Randy Sprick's Safe & Civil Schools – Practical Solutions, Positive Results!

Winter 2010

Beating the Test Stress

By Randy Sprick

We're heading into "test season," that period in late winter and early spring when tens of thousands of students in grades 3-12 face the annual ritual of state testing. It's a time when many students, feeling the tension so prevalent during "test season," tend to act out. In this age of accountability, pressure to do well on tests affects faculty and staff as well. Sometimes teacher tension gets inadvertently passed on to students, adding to the anxiety they are already feeling.

Looking at testing in a different light can help alleviate tension all around, thus curbing student tendencies for mischief.

As the teacher, you want to avoid viewing the actual test day as the pinnacle of the cycle. Take a look at this graph.

Graph showing instructional intensity at peak.

In this scenario, instruction starts off slowly and steadily on the first day of school. As the day of the test nears, instructional intensity increases exponentially and then falls off dramatically the day after testing is complete. The remaining weeks (or months in some states) can be so laid back that it may feel as if the school year is over. In the days before the test, tension builds proportionately, increasing the likelihood of misbehavior. After the test, the target has disappeared, leaving behind a lack of structure and a relaxation of productivity that can contribute to increases in acting-out behaviors. Another problem here is the level of intensity—the pinnacle is not only sharp, but high as well. This reflects a level of anxiety so high that, for some children, it can actually generate the physical symptoms of illness.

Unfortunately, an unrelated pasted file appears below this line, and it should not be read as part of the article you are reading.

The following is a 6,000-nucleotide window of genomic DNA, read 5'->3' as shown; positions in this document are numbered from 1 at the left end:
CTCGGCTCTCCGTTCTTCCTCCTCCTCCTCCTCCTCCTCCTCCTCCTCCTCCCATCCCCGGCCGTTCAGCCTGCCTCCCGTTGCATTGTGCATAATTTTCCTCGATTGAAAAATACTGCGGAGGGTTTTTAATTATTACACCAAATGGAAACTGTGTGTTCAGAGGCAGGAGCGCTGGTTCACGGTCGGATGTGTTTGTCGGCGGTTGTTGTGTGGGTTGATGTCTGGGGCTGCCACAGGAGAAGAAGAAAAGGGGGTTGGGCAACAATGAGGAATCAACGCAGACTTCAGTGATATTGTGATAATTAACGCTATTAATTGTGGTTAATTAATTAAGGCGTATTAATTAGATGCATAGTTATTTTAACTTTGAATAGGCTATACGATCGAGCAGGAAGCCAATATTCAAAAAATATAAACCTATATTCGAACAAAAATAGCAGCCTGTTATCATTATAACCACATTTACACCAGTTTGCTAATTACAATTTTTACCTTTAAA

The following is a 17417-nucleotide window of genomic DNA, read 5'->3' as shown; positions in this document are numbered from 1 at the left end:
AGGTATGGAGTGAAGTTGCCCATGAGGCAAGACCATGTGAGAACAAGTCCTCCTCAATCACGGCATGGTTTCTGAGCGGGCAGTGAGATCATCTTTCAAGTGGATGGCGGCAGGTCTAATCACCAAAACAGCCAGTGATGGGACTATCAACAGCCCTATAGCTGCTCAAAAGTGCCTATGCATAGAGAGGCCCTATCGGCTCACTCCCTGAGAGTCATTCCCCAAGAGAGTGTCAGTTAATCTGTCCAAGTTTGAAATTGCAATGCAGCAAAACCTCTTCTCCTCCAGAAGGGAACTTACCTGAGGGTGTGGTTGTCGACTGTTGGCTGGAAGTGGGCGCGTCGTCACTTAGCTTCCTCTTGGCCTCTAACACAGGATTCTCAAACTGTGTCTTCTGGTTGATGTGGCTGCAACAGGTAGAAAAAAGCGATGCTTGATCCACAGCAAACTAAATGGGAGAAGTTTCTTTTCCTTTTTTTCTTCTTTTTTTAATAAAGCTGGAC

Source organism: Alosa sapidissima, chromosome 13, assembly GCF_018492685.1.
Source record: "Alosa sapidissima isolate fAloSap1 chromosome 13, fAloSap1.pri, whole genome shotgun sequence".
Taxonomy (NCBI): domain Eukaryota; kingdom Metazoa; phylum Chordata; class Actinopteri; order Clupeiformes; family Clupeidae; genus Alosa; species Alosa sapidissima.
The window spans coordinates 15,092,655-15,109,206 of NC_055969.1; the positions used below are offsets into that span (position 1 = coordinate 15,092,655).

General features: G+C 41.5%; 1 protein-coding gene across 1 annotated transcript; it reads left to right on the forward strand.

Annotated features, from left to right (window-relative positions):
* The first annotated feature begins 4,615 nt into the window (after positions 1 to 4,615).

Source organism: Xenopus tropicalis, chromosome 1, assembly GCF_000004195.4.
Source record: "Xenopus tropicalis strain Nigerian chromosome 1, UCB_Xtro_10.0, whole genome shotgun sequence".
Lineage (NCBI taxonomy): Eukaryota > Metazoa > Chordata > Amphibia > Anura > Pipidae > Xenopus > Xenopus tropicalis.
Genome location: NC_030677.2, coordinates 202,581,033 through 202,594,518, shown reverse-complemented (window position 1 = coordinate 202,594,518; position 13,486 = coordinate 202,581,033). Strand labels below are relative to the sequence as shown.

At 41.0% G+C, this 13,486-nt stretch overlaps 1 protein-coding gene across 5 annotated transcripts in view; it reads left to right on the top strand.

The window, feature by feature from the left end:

A more effective way to approach testing is illustrated below.

Graph showing instructional intensity at plateau.